The Lost Garden

The Lost GardenThe Lost Garden by Katharine Swartz
Series: Tales from Goswell
Genres: Contemporary, Historical
Published by Lion Fiction on June 27, 2015
Pages: 350

 

About The Lost Garden (from the back cover):
Marin Ellis is in search of a new start after her father and his second wife die in a car accident, and at thirty-seven she is made guardian of her fifteen-year-old half-sister Rebecca. They leave Hampshire for the picturesque village of Goswell on the Cumbrian coast, and settle into Bower House on the edge of the village church property. When a door to a walled garden captures Rebecca’s interest, Marin becomes determined to open it and discover what is hidden beneath the bramble inside. She enlists the help of local gardener Joss Fowler, and together the three of them begin to uncover the garden’s secrets. In 1919, nineteen-year-old Eleanor Sanderson, daughter of Goswell’s vicar, is grieving the loss of her beloved brother Walter, who was killed just days before the Armistice was signed. Eleanor retreats into herself and her father starts to notice how unhappy she is. As spring arrives, he decides to hire someone to make a garden for Eleanor, and draw her out of – or at least distract her from – her grief and sorrow. Jack Taylor is in his early twenties, a Yorkshire man who has been doing odd jobs in the village, and when Eleanor’s father hires him to work on the vicarage gardens, a surprising – and unsuitable – friendship unfolds.

I have always been drawn to dual-time narratives. I love the idea of past and present intersecting and exploring ways that the past can affect the present and the future. Although there were times in The Lost Garden that I wished for the story to go deeper, I did enjoy the interweaving of present and past portrayed. It took me a while to warm up to the story, especially the portions set in post-World War I, which is surprising because I usually prefer historical stories over contemporary. For me, there was a bit too much time spent on set-up, but at the same time, there wasn’t enough build-up to ever be fully emotionally invested in Eleanor’s story. Once the story got to the halfway point, at least in the historical storyline, I did start to feel more invested as Eleanor’s character grew and developed.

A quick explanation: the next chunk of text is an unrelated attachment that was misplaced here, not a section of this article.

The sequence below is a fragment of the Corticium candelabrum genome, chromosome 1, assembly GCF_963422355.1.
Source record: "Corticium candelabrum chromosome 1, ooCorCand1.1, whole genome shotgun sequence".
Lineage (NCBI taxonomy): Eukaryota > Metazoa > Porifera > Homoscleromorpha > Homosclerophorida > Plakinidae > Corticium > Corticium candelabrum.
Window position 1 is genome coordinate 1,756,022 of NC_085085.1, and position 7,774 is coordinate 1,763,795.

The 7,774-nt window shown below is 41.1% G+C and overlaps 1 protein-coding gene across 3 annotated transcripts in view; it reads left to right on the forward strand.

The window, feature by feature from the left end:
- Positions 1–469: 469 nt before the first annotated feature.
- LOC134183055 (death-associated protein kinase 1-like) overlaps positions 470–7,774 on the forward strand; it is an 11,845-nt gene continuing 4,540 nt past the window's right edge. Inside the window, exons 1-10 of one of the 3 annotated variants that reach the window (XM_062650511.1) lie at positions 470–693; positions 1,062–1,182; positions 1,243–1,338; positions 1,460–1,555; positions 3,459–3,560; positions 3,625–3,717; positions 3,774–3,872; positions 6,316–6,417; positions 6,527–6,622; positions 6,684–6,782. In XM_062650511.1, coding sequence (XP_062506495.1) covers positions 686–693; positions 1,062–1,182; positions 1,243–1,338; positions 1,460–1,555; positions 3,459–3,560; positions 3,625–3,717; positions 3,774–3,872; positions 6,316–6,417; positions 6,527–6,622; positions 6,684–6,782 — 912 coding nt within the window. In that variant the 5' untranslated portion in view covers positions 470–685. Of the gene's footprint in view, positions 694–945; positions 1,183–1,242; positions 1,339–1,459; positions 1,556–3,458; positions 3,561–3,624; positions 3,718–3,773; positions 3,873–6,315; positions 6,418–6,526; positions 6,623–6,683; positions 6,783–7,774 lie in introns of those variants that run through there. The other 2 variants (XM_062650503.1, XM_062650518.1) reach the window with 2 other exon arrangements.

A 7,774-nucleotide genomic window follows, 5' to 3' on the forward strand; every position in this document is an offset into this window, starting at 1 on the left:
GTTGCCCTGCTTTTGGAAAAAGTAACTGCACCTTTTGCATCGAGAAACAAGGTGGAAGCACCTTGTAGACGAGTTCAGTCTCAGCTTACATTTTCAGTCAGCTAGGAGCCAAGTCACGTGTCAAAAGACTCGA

Although there were times in The Lost Garden that I wished for the story to go deeper, I did enjoy the interweaving of present and past portrayed.

In the present-day, I found Marin’s story much more compelling, if somewhat predictable at times. I really loved the setting that Katharine created in the village of Goswell and the home that Marin chooses for herself and Rebecca, a home called Bower House, which includes a mysterious garden, walled, overgrown and wild. As two estranged half-sisters, Marin and Rebecca really have no way to relate to one another. Their interactions had a very life-like quality to them that really spoke to how individuals process and move on from grief.

I really loved the setting that Katharine created in the village of Goswell and the home that Marin chooses for herself and Rebecca, a home called Bower House, which includes a mysterious garden, walled, overgrown and wild.

The historical segments create a nice parallel to this in that Eleanor and her family are still mourning the loss of brother and son Walter. While Marin and Rebecca hold in their grief in because of self-induced isolation, this family living in Post-WWI Goswell held in their grief due to social constraints of the time. Eleanor defies that convention in the sense that she dares to feel hope again, even in a nation that is mourning and still trying to come to terms with a broken generation of men. While physical wounds were addressed, the mental and emotional state of returned soldiers was often overlooked during that time. I thought Katharine portrayed this very realistically in the relationship between Eleanor’s sister, Katherine, and Katerine’s betrothed, James.  These details as well as the work that Katherine and Eleanor did to help permanently injured soldiers find a new place in society served to give the story a genuine feel.

I would describe the story’s pace as gentle and a bit slower, but still engaging.

I would describe the story’s pace as gentle and a bit slower, but still engaging. There aren’t any highly tense scenes, although there are some very emotional scenes and secrets to be revealed – Katherine makes parallels of both aspects in each storyline, and I think it is intended for those comparisons to be made. I love when story’s connect the past and present on a very human level, that despite a great gap in time, some things are always going to remain the same. I definitely feel like it is one of the most compelling elements of the story.

Now that I’ve read The Lost Garden, I hope to go back and eventually read the first book in the Tales from Goswell. I think fans of Melanie Dobson’s recent books would enjoy The Lost Garden, as would many readers who enjoy dual-time narratives, with equal attention on both the historical and contemporary storylines.

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